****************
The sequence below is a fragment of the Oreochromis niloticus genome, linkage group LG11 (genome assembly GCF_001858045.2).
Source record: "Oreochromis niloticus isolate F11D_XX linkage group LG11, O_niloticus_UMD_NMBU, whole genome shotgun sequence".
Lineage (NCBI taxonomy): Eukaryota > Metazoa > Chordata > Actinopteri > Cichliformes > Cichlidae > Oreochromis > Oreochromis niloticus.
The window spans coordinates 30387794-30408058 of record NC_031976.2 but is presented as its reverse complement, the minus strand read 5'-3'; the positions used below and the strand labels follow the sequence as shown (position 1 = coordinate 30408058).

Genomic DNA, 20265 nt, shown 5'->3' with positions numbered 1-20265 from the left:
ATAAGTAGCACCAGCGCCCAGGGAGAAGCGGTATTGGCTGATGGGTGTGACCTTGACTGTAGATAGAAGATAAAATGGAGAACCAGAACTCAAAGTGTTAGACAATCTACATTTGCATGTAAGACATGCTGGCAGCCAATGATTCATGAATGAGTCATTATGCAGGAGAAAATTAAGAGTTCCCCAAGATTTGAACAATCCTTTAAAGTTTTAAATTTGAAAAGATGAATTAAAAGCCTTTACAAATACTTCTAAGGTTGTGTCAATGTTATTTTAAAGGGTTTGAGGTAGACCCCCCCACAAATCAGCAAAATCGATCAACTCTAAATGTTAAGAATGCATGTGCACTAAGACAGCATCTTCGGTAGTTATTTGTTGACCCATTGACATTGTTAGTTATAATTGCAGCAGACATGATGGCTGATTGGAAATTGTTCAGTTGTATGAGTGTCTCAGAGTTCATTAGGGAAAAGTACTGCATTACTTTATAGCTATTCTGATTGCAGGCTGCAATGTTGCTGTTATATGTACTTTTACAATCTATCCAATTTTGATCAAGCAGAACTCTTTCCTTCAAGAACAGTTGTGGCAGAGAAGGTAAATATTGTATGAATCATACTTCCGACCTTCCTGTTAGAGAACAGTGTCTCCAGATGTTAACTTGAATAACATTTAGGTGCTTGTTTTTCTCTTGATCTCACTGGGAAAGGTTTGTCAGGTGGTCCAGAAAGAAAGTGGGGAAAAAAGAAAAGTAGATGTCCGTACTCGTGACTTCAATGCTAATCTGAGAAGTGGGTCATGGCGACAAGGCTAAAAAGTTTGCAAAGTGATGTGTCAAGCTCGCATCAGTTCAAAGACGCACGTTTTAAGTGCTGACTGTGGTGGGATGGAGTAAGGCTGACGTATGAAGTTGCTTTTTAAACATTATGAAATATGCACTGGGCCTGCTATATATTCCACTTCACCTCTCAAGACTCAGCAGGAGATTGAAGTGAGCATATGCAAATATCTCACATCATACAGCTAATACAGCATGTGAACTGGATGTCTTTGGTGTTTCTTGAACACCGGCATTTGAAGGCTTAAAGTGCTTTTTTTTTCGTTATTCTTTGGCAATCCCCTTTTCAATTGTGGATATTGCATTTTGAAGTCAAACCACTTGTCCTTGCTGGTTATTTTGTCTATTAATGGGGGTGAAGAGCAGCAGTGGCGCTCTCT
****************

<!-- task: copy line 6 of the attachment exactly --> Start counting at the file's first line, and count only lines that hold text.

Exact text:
ATAAGTAGCACCAGCGCCCAGGGAGAAGCGGTATTGGCTGATGGGTGTGACCTTGACTGTAGATAGAAGATAAAATGGAGAACCAGAACTCAAAGTGTTAGACAATCTACATTTGCATGTAAGACATGCTGGCAGCCAATGATTCATGAATGAGTCATTATGCAGGAGAAAATTAAGAGTTCCCCAAGATTTGAACAATCCTTTAAAGTTTTAAATTTGAAAAGATGAATTAAAAGCCTTTACAAATACTTCTAAGGTTGTGTCAATGTTATTTTAAAGGGTTTGAGGTAGACCCCCCCACAAATCAGCAAAATCGATCAACTCTAAATGTTAAGAATGCATGTGCACTAAGACAGCATCTTCGGTAGTTATTTGTTGACCCATTGACATTGTTAGTTATAATTGCAGCAGACATGATGGCTGATTGGAAATTGTTCAGTTGTATGAGTGTCTCAGAGTTCATTAGGGAAAAGTACTGCATTACTTTATAGCTATTCTGATTGCAGGCTGCAATGTTGCTGTTATATGTACTTTTACAATCTATCCAATTTTGATCAAGCAGAACTCTTTCCTTCAAGAACAGTTGTGGCAGAGAAGGTAAATATTGTATGAATCATACTTCCGACCTTCCTGTTAGAGAACAGTGTCTCCAGATGTTAACTTGAATAACATTTAGGTGCTTGTTTTTCTCTTGATCTCACTGGGAAAGGTTTGTCAGGTGGTCCAGAAAGAAAGTGGGGAAAAAAGAAAAGTAGATGTCCGTACTCGTGACTTCAATGCTAATCTGAGAAGTGGGTCATGGCGACAAGGCTAAAAAGTTTGCAAAGTGATGTGTCAAGCTCGCATCAGTTCAAAGACGCACGTTTTAAGTGCTGACTGTGGTGGGATGGAGTAAGGCTGACGTATGAAGTTGCTTTTTAAACATTATGAAATATGCACTGGGCCTGCTATATATTCCACTTCACCTCTCAAGACTCAGCAGGAGATTGAAGTGAGCATATGCAAATATCTCACATCATACAGCTAATACAGCATGTGAACTGGATGTCTTTGGTGTTTCTTGAACACCGGCATTTGAAGGCTTAAAGTGCTTTTTTTTTCGTTATTCTTTGGCAATCCCCTTTTCAATTGTGGATATTGCATTTTGAAGTCAAACCACTTGTCCTTGCTGGTTATTTTGTCTATTAATGGGGGTGAAGAGCAGCAGTGGCGCTCTCT